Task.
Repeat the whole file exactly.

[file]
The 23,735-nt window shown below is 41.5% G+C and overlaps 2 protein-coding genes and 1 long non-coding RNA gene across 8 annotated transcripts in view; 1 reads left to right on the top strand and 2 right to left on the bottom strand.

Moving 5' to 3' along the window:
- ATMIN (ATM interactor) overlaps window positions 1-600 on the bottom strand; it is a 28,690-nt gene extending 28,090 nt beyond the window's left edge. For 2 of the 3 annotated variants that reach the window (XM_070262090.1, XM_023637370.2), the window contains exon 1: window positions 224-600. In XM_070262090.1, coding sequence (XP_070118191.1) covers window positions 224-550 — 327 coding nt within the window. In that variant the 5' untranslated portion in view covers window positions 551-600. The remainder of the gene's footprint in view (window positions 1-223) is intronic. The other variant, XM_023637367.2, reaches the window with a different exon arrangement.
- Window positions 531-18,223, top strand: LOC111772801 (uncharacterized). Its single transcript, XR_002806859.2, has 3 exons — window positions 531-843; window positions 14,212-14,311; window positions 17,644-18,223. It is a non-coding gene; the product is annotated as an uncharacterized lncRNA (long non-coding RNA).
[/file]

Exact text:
The 23,735-nt window shown below is 41.5% G+C and overlaps 2 protein-coding genes and 1 long non-coding RNA gene across 8 annotated transcripts in view; 1 reads left to right on the top strand and 2 right to left on the bottom strand.

Moving 5' to 3' along the window:
- ATMIN (ATM interactor) overlaps window positions 1-600 on the bottom strand; it is a 28,690-nt gene extending 28,090 nt beyond the window's left edge. For 2 of the 3 annotated variants that reach the window (XM_070262090.1, XM_023637370.2), the window contains exon 1: window positions 224-600. In XM_070262090.1, coding sequence (XP_070118191.1) covers window positions 224-550 — 327 coding nt within the window. In that variant the 5' untranslated portion in view covers window positions 551-600. The remainder of the gene's footprint in view (window positions 1-223) is intronic. The other variant, XM_023637367.2, reaches the window with a different exon arrangement.
- Window positions 531-18,223, top strand: LOC111772801 (uncharacterized). Its single transcript, XR_002806859.2, has 3 exons — window positions 531-843; window positions 14,212-14,311; window positions 17,644-18,223. It is a non-coding gene; the product is annotated as an uncharacterized lncRNA (long non-coding RNA).